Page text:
Since President Joe Biden took office office early last year, America’s long-term budget deficit has grown by $2.4 trillion.
But that fact seems to get obscured in coverage—even skeptical coverage—of the White House’s claims about reducing the federal deficit.
Starting in this year’s State of the Union address and continuing through through his op-ed last month in The Wall Street Journal, Biden has constantly claimed to have overseen a huge one-year reduction in the budget deficit. Indeed, this year’s deficit is expected to be less than half of last year’s $2.8 trillion shortfall. Smart reporters and commentators have pointed out, correctly, that this drop in the deficit is a mirage created by the end of the federal government’s COVID-19 emergency spending, which blasted the budget deficit to never-before-seen levels during each of the past two fiscal years.
That’s an important caveat, but it doesn’t tell the whole story. The White House’s claims of deficit reduction are not merely “misleading” or “actually true…but utterly deceitful“; they are absolutely, definitively false.
To prove it, all you have to do is look at the current budgetary baseline released last month by the Congressional Budget Office (CBO) and compare it to the baseline from February 2021. In other words, compare the trajectory of deficit spending at the very end of the Trump administration to the current trajectory of deficit spending after one year of Biden’s term in office. Here’s how that looks, courtesy of David Ditch, a policy analyst at the Heritage Foundation who helpfully put the two trajectories into a single chart:
You can see the big drop-off from fiscal year 2021 to fiscal year 2022 that the White House has been talking about. What hardly anyone is discussing is the gap between the red bars and the grey bars in every year over the next decade. That gap is the result of deficit spending that Biden signed into law over the past 16 months, including the American Rescue Plan, the bipartisan infrastructure package, and spending increases included in the federal budget that passed in March.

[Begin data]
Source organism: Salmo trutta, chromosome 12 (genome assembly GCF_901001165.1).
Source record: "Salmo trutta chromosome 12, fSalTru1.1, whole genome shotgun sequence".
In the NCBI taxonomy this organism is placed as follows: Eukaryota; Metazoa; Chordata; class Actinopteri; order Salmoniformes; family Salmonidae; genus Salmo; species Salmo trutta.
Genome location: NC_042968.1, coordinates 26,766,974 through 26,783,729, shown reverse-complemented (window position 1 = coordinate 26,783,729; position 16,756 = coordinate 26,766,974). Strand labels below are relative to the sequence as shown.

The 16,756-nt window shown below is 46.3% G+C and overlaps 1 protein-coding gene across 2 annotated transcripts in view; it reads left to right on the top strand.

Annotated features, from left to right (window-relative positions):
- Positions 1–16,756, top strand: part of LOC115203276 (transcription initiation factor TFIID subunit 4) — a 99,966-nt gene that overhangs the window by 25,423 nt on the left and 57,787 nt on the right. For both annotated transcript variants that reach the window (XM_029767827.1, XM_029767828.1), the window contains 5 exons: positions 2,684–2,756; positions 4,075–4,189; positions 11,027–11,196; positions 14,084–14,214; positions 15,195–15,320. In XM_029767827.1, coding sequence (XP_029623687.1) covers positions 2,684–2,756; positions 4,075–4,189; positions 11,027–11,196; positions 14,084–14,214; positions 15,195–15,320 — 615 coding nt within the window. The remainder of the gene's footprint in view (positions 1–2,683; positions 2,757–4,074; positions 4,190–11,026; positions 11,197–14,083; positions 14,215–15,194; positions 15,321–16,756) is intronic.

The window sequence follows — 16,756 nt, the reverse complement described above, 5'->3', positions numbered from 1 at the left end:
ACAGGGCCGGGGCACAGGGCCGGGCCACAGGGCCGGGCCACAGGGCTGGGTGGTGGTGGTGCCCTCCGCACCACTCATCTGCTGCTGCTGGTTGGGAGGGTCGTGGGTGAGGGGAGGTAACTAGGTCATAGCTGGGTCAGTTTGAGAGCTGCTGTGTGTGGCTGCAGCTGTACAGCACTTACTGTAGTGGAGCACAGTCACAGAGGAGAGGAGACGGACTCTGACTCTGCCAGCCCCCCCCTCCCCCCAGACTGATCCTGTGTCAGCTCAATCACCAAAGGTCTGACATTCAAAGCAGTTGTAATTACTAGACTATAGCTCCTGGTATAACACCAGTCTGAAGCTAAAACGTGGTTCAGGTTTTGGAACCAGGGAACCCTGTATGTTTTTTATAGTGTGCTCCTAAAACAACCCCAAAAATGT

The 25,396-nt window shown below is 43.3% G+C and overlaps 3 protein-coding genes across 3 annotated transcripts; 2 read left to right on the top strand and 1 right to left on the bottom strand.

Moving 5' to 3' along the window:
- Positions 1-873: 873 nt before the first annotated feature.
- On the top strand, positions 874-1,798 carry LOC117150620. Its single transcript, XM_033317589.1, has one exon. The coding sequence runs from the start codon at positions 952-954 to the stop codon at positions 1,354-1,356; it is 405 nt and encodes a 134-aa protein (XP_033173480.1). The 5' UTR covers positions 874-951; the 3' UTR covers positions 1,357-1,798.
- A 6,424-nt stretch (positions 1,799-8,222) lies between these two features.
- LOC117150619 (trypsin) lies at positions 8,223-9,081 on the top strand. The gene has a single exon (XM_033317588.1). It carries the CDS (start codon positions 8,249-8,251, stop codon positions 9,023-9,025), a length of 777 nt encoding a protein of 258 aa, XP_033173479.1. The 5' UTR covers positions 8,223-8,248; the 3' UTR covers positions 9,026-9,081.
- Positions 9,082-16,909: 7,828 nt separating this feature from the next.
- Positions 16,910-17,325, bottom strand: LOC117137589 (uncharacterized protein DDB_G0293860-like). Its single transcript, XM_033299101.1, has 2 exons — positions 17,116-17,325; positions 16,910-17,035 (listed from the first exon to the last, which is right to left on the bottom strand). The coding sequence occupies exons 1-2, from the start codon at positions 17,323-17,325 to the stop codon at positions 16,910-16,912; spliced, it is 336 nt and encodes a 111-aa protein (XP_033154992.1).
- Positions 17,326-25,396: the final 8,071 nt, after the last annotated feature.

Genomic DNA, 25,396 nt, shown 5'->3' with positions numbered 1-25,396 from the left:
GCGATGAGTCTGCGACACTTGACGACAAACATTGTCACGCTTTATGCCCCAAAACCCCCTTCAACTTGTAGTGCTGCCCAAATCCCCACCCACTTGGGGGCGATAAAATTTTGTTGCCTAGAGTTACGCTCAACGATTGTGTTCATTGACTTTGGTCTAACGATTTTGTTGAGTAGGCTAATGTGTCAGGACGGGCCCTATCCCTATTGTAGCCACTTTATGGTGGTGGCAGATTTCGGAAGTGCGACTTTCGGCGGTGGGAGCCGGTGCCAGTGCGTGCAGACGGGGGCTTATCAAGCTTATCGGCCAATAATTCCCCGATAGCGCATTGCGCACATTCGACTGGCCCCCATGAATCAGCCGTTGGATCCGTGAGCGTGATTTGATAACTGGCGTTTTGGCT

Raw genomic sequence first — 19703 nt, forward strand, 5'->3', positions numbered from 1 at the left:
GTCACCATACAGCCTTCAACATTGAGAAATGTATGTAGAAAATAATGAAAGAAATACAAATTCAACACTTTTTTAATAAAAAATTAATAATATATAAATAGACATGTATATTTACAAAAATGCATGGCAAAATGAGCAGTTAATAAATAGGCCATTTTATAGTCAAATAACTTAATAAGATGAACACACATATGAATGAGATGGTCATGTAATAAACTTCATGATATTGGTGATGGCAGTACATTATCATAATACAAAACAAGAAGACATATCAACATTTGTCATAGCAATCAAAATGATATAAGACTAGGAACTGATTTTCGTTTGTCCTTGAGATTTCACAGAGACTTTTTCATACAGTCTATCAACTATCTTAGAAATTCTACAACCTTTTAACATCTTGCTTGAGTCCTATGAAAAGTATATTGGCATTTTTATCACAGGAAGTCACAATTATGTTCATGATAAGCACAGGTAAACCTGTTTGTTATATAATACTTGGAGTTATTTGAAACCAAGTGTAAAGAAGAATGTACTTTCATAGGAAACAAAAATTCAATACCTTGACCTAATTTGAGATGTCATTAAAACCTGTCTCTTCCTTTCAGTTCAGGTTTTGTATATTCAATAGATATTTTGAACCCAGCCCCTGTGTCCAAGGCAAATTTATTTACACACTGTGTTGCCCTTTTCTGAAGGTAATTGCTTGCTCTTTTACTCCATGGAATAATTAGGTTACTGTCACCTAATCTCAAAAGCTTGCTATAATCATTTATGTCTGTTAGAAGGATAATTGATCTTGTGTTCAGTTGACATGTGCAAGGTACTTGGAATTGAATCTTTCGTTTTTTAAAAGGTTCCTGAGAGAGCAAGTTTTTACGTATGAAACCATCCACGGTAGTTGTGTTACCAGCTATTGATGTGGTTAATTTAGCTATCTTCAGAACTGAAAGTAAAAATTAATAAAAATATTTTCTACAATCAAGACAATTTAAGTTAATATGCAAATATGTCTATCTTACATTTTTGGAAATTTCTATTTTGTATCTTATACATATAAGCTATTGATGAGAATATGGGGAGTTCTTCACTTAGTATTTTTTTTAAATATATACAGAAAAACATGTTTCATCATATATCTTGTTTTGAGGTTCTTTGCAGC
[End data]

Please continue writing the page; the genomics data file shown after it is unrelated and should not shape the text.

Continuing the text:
The root of much of this confusion is the fact that we use the term “deficit” to describe both the gap between revenue and spending in a single year and that same gap over longer periods of time. But all federal policymaking uses a 10-year budget window for the purposes of calculating deficits—thats why big pieces of legislation frequently are structured to game the CBO’s deficit scoring system as much as possible. The White House’s budget experts know this, so the decision to focus on two years instead of all 10 is a decision to push an obviously inaccurate picture.
To understand the comparison, it may be helpful to remove the context of government spending.
Every 17 years, much of the Eastern Seaboard is overrun by billions of cicadas that emerge from hibernation in early summer to reproduce. This happened most recently last year. There are other types of cicadas that come around every year, so if you were to measure the number of cicadas in Washington, D.C., this June, you’d get a much smaller figure than in June 2021.
If you looked at just those two figures—last year’s total and this year’s total—you might conclude that the population of cicadas has dropped dramatically. But that information would tell you nothing useful about the long-term trajectory of the cicada population, because you’d be ignoring the billions of cicada larva sleeping peacefully underground and awaiting the year 2038.
The only difference is that Biden’s influence on the budget deficit will be apparent well before 2038. The deficit will begin rising again next year and will rise faster and higher than it would have before Biden took office, as the CBO’s projections make clear.
The Biden administration has added to the deficit. That’s a fact, as the president likes to say, and a fact that doesn’t have to be wrapped in caveats or conditionals.
Eric Boehm is a reporter at Reason. This article first appeared on Reason.com.
Photo: Gage Skidmore from Peoria, AZ, United States of America, CC BY-SA 2.0 https://creativecommons.org/licenses/by-sa/2.0, via Wikimedia Commons